Ready for the shared economy?

In the latter half of July, renowned columnist and author Thomas Friedman wrote an article about Airbnb, employing the phrase “shared economy” to denote the communal nature and peer-to-peer transactional allowances these types of websites provide. Although he left it fairly open-ended, it was clear that Friedman believes this to be a viable, flourishing area of our 21st century economic habits alongside other Internet-based hubs like Craigslist, Kijiji, Couchsurfing, SERVAS, Easynest or dozens more.

Whatever merits Airbnb may have, I believed then as I do now that Mr. Friedman is wrong in hailing this “shared economy” as a hospitality usurper. But rather than conjure a hasty rebuttal, I waited, watching events play out to see how these peer-to-peer sites would grow over the following months.

I like the term “shared economy.” It’s catchy, and it can spawn infinitesimal debates on its financial adhockery implications. I’m not writing this to discuss the purported illegalities of Airbnb (see my previous post on New York City’s ban of Airbnb), its framework of trust or the circumvention of taxes that its ecosystem of users currently enjoy. I want to think more conceptually about how Internet-born trading websites will affect traditional hospitality establishments and what you can do to keep pace with this evolution.

It’s best not to think of Airbnb as the next big thing, but instead as a cottage industry to our own. There will always be those people who will find staying in a random short-term sublet more appealing than getting a hotel room. Before the Internet, people were still engaging in this practice of sharing one’s domicile, albeit not with the same level of voracity. On the other hand, some people will always prefer a hotel room with all the comfort and security that a clean, safe guestroom and surrounding staff members can provide. But there’s a gaping caveat here: the millennials.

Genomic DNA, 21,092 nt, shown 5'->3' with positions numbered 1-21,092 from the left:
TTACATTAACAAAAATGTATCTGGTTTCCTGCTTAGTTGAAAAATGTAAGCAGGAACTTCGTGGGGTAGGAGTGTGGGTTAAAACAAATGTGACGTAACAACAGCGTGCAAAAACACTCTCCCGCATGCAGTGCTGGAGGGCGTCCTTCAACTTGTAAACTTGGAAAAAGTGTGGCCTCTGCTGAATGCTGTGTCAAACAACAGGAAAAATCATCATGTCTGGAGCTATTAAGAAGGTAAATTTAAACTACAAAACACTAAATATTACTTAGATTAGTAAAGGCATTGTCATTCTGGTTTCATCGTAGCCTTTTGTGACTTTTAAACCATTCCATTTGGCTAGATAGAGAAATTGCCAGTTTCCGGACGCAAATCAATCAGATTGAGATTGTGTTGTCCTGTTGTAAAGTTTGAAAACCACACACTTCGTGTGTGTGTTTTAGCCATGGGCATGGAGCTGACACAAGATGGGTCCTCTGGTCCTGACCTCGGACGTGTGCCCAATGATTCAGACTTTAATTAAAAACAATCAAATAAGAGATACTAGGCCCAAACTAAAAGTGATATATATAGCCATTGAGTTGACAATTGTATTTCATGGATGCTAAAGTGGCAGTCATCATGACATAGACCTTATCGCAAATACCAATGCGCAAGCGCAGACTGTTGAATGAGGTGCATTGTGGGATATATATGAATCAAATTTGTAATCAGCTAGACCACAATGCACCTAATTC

Millennials are not as loyal as their predecessors. They have options, and they intend to maximize their personal experiences whether you’re in the picture or not. The reason why Airbnb, Craigslist and all these other communal sites have flourished is because they feed into this mentality. They give people choice. And not just stock rooms that are more or less interchangeable, but real alternatives where each experience will be slightly, moderately or exhaustively different.

When we talk about what this shared economy means, essentially we are discussing the hyper-connectivity that allows first for the sharing of ideas — ideas about where to travel and what experiences are the most worthwhile, and a hotel guestroom should be thought of as an experience. Airbnb and even the OTAs have indirectly put the spotlight on the hotel industry by opening consumers’ eyes to a plethora of alternative travel experiences, forcing us to retool and augment what we offer our guests. Basically, an arms race.

Some of the most popular rentals on Airbnb, believe it or not, are tree houses. Why? Because they offer a sense of rustic adventure with a powerful dose of exclusivity. If every backyard had one of these fully furnished tree houses, the ones offered on Airbnb wouldn’t have the months- or years-long waiting lists they have accrued.

Therefore, if you want to compete in this supposed rise of the shared economy, offering a truly exclusive guest experience is your best weapon for success. You cannot compete solely on price because then you will be entering a race to the bottom, forced to battle with Airbnb’s selection of cheaper, edgier alternatives. This is the crux behind the shared economy — use the Internet to share ideas about what can make a hotel exceptional, because if your property is unique, then it will always be in demand.